Trump was bait in New York duo's alleged $27 million investment fraud

Updated on Jul 19, 2022 06:37 AM IST

Sherry Xue Li and Lianbo “Mike” Wang, of Oyster Bay, were arrested on Monday and charged with wire fraud conspiracy and money-laundering conspiracy, while Li also was charged with conspiring to defraud the US by obstructing the administration of federal campaign finance laws.

Former U.S. President Donald Trump.(Reuters)
Former U.S. President Donald Trump.(Reuters)
Bloomberg |

Two New York state residents were charged in a $27 million fraud in which they allegedly promised foreign nationals visas, big returns on investments and access to powerful politicians like then-President Donald Trump.

Sherry Xue Li and Lianbo “Mike” Wang, of Oyster Bay, were arrested on Monday and charged with wire fraud conspiracy and money-laundering conspiracy, while Li also was charged with conspiring to defraud the US by obstructing the administration of federal campaign finance laws.

US Attorney Breon Peace in Brooklyn said the two, both naturalized US citizens, enticed their victims to invest in a series of fake businesses, including a sham real estate investment, while making illegal donations to campaigns.

“We allege Li and Wang promised investors green cards, access to political figures, and dividends on their money,” Peace said in a statement. “Tens of millions of dollars came in from investors and straw donors, who expected their money would bear fruit. However, only one promise came to fruition, the access to political power. Foreign money pollutes our immigration and democratic processes, and we must do all we can to protect them.”

Li, Wang and their foreign national guests attended a June 28, 2017, fund raiser and posed for photographs with Trump, according to the criminal complaint. A photo Li took with Trump and his wife Melania during that event was included in the 52-page criminal complaint. The two defendants charged 12 foreign nationals $93,000 each for admission to the fund raiser and used that money to make $600,000 in unlawful political campaign contributions to the committee that hosted the event, the US claims.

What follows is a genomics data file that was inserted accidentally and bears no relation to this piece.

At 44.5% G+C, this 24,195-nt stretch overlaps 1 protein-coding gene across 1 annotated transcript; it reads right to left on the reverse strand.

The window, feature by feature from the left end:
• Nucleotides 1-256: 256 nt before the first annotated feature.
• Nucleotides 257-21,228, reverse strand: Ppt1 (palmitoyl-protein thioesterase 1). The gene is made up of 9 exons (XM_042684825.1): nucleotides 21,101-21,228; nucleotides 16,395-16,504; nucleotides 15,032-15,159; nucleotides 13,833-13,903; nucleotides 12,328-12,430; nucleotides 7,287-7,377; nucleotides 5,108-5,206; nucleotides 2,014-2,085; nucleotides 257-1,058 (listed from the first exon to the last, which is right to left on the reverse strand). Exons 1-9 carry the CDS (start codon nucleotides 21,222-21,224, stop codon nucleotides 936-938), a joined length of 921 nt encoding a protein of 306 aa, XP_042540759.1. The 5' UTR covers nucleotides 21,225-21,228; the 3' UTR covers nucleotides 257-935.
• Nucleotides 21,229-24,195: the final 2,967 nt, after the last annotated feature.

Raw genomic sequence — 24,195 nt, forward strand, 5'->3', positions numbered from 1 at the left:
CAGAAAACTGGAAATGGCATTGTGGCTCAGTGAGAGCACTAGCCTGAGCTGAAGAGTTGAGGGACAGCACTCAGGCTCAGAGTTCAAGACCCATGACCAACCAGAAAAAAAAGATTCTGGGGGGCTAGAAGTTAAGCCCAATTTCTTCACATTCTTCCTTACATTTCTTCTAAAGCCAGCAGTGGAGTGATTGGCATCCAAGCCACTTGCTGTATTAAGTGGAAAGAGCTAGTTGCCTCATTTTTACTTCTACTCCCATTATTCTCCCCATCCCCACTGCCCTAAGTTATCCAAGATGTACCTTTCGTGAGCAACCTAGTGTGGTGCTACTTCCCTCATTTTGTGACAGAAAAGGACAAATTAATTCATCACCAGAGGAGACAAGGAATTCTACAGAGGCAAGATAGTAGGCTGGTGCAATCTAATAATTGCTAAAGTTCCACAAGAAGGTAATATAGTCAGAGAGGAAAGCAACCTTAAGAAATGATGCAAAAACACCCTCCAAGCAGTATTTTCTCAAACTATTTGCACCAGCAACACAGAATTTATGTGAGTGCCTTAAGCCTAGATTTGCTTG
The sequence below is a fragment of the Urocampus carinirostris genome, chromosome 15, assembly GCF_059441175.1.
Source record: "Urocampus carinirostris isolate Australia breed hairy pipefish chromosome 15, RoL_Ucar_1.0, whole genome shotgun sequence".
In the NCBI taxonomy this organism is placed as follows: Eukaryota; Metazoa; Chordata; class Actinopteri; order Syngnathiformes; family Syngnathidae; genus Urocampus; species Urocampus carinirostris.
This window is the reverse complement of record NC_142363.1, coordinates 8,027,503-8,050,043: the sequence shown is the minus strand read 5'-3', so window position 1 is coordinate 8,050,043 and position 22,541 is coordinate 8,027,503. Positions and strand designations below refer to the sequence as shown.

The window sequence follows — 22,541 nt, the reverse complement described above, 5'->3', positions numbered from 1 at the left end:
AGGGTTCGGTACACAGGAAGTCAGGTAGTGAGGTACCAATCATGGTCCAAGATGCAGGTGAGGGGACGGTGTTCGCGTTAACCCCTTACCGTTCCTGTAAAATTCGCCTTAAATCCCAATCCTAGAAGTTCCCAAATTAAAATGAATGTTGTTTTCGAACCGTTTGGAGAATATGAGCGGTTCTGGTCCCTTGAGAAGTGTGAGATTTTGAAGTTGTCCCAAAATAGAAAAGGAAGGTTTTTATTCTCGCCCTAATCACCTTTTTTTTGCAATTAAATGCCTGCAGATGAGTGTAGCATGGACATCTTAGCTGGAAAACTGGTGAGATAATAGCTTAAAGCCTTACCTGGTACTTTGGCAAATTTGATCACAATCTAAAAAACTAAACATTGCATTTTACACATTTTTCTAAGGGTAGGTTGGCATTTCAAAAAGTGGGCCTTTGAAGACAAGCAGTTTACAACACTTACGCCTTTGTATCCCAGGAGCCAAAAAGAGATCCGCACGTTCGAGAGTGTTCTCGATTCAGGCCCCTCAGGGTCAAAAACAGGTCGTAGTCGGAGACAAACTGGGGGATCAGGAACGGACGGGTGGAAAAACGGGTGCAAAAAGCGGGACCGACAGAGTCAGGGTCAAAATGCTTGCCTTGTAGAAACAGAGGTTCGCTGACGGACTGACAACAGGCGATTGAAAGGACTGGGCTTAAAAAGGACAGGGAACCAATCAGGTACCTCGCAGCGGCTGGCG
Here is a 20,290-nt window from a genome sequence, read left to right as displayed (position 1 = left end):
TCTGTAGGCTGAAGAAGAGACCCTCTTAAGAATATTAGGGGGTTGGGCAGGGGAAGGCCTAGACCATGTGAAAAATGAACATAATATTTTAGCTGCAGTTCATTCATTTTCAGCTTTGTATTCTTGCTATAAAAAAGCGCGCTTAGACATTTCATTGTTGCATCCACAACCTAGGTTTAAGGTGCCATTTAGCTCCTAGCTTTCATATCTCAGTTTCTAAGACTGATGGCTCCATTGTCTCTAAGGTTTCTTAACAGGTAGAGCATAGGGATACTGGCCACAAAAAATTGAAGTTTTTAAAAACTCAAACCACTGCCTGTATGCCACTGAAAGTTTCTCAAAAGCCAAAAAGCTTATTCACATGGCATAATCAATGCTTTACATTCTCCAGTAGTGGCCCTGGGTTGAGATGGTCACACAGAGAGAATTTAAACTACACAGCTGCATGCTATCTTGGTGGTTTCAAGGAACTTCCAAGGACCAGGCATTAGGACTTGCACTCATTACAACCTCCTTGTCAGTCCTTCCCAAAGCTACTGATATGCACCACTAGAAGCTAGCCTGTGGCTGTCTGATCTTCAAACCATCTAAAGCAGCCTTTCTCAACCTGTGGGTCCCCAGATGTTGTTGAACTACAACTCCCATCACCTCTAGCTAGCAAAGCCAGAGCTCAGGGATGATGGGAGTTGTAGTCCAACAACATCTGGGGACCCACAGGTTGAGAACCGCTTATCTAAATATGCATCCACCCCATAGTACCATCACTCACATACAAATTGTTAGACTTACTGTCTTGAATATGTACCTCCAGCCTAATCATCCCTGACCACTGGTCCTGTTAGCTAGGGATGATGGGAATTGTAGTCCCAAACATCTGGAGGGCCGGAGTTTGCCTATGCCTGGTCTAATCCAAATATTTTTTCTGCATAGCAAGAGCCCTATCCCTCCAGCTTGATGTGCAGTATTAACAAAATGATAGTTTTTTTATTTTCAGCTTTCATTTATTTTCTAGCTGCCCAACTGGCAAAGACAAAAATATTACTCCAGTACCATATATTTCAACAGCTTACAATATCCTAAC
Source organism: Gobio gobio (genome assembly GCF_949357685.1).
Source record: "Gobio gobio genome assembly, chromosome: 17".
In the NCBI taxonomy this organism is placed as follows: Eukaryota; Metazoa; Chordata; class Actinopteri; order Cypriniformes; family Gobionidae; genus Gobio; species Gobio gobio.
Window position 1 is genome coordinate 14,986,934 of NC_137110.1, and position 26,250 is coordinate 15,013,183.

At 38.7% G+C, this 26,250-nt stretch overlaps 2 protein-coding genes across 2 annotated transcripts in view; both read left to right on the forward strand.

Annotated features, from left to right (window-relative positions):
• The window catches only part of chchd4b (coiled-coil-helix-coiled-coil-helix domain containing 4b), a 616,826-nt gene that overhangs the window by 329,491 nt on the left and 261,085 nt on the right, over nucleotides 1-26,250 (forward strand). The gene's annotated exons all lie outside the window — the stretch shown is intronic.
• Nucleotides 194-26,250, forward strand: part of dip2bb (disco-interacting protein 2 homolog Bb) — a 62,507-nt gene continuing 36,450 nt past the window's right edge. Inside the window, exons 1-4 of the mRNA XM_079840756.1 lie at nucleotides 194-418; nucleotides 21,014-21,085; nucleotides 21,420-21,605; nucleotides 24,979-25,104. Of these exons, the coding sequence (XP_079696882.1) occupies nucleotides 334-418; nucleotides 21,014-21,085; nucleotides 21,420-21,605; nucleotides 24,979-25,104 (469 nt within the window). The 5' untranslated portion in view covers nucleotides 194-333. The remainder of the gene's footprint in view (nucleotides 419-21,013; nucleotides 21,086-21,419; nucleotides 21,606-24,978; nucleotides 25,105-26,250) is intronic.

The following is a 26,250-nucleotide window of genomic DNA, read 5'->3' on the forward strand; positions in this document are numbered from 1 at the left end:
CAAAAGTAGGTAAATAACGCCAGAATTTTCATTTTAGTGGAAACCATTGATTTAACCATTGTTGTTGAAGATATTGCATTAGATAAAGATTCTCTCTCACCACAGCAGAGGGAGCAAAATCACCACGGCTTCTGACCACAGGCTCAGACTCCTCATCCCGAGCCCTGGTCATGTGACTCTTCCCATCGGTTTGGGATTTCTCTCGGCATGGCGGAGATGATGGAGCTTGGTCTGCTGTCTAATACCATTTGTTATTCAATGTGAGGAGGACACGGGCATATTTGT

The government alleges that the defendants hooked many of their victims by assuring them that a $500,000 investment would get them lawful permanent residence in the US through a special visa program. The pair raised about $16.5 million that way, as well as about $11 million from a phantom initial public offering of stock, according to prosecutors.

Li and Wang were both ordered held without bail Monday after prosecutor Josh Hafetz called both “significant” flight risks who could flee to China which doesn’t extradite to the US. Hafetz also said Li faces between 210 to 262 months in prison if convicted, which “alone is a significant reason for Ms. Li not to return to court,” he said.

When US Magistrate Judge Ramon Reyes asked Wang if understood the charges against him, the defendant sighed and answered “I didn’t do these things.” His lawyer, James Roth, said he would try to present a bail package at a later date.

Li’s lawyer Nora Hirozawa asked that her client be released on $500,000 bond, proposing that she wouldn’t flee to China because her 15-year-old son and elderly father live with her at the Long Island home.

But Hafetz countered that neither Li’s father and her domestic partner were “inappropriate suretors.” Li’s father was “paid tens of thousands of dollars on a weekly and monthly basis” from Li’s fraud, Hafetz said. Meanwhile, Hafetz said Li’s partner had a prior conviction for securities fraud.

“I do find that Ms. Li is a serious risk of flight and the package presented is insufficient,” Reyes said.

Neither Roth nor Hirozawa returned emails seeking comment about the charges.

Prosecutors also said Li’s home couldn’t be used as collateral to secure a bond because some of the proceeds earned in the alleged fraud was used to pay the mortgage.

The case is US v. Sherry Xue Li and Lianbo Wang, 22-mj-756, US District Court, Eastern District of New York (Brooklyn).

(Updates with both defendants being held without bail.)

More stories like this are available on bloomberg.com

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